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How to Ready Your Classroom for Literacy Development

As soon as the calendar turns to August, teachers begin thinking about what their classroom environments will look like. Reading teachers are no different: They want to design classrooms that best promote literacy development. Just search Pinterest for "classroom set-up," then prepare to be overwhelmed with themes, furniture ideas and pre-made charts. Now step back and think about what you really need in your classroom in order to have the most positive effect on literacy development. The term "child-centered" should come to mind, as well as the word "focused." Keeping these goals in mind, here are some classroom ideas for creating a space conducive to reading.

Classroom Libraries Are Key to Literacy Development Success

To really make an impact, start with your classroom library. Here are a few tips for success:

  • Use space creatively: Use bookshelves to create cozy corners.
  • Take advantage of book bargains: There is no such thing as too many books.
  • Celebrate new additions: Kids are drawn to books their teachers talk about.
  • Start a lending library: Be sure kids can practice at home by letting them borrow books.
  • Include books for every level: No matter what level you teach, include all levels in your library.
  • Invite student input: Let kids share what they like about libraries and incorporate those ideas into the classroom.

Empty Spaces Waiting for Students Can Be More Motivating

When setting up your classroom, try not to use too many pre-made materials. Students learn more effectively when they make use of the available resources. One classroom idea is to let students showcase their work on blank bulletin boards. Use a bulletin board to highlight student writing and another to showcase students' favorite books or ones they are currently reading. An idea that can help a whole school is to have teachers and administrators post information about the books they are reading right outside their office and classroom doors.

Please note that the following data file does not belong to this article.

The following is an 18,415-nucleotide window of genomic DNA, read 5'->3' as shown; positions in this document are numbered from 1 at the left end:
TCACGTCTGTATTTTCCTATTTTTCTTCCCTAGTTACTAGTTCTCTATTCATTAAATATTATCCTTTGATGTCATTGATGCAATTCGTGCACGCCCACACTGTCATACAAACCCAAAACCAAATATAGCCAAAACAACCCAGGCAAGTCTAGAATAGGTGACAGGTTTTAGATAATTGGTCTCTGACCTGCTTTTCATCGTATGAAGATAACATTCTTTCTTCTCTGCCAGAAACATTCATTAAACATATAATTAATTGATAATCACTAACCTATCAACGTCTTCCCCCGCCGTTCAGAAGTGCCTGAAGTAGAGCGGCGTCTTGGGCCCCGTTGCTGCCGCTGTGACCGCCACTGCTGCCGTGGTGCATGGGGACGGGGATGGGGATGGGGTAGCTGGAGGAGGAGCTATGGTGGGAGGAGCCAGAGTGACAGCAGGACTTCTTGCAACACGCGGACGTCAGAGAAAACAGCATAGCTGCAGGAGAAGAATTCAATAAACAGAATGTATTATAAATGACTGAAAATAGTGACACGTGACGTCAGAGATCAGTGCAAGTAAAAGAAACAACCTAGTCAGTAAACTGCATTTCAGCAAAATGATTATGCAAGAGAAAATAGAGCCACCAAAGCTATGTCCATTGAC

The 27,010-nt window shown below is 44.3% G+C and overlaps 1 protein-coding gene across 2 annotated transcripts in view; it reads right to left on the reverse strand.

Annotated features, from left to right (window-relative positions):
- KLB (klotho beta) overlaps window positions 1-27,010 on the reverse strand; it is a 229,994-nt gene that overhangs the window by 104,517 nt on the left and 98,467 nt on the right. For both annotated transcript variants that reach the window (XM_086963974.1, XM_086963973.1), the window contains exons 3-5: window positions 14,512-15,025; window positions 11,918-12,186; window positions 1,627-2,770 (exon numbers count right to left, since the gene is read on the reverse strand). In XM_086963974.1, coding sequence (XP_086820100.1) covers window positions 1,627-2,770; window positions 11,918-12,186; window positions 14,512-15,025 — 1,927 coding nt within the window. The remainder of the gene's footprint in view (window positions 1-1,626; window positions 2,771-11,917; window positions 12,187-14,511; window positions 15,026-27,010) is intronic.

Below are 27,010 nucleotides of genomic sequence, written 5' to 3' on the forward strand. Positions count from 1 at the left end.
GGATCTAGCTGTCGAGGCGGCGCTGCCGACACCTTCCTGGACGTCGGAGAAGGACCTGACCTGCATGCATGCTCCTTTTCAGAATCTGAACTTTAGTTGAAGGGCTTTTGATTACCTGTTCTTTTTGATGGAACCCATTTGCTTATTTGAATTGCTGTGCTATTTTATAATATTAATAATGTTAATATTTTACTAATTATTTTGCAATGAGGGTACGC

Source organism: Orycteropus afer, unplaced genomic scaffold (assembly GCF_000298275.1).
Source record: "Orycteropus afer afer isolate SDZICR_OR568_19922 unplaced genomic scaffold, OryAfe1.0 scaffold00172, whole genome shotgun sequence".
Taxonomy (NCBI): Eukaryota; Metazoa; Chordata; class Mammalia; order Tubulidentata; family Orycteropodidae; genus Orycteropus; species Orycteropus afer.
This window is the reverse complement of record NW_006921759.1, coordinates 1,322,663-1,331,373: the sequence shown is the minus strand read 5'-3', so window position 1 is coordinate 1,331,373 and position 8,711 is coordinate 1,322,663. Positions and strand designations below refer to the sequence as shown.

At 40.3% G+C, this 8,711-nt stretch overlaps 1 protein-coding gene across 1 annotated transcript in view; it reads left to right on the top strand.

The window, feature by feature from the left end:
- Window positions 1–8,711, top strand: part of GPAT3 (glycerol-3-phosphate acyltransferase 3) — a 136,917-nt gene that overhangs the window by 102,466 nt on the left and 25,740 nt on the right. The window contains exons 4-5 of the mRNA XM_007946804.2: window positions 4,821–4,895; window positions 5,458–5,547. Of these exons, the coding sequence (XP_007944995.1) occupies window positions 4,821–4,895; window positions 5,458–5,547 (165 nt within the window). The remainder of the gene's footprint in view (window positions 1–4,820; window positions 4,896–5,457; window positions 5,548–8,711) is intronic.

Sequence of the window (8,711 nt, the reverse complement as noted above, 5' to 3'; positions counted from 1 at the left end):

Or, set up an empty bookshelf with a sign that reads "Our Favorite Books From Last Year." Let students find their favorites in the beginning of the year and share them. This creates community built on literacy right from the start. Change out the bookshelf sign each month, asking students to find new favorite information books or graphic novels, for instance.

Advertise the Reading and Writing in Your Classroom

Employ a less-is-more attitude in your classroom: less cute and more literacy focused. Literacy development grows exponentially when students spend the majority of their daily time on actual literacy work. Have designated areas with paper and writing tools critical for student productivity. Post mentor texts for inspiration right next to writing areas and reading corners. Put reading journals in the classroom library where students can access them immediately so students do not lose their thoughts about what they just read. Have baskets of sticky notes with jars of little pencils all over your room so students can make lists or jot down thoughts throughout the day.

It is important to create and sustain a child-centered literacy-based classroom in order to foster literacy development from day one through the end of the school year. Students who connect to their classroom as a community will be more motivated, inspired and successful.

Learn more about the UTA online M.Ed. in Curriculum and Instruction -- Literacy Studies program.


Sources:

Two Writing Teachers: Creating Classroom Environments: Starting the Year With Empty Walls

Scholastic: Classroom Library

ChartChums: Do Less to Do More

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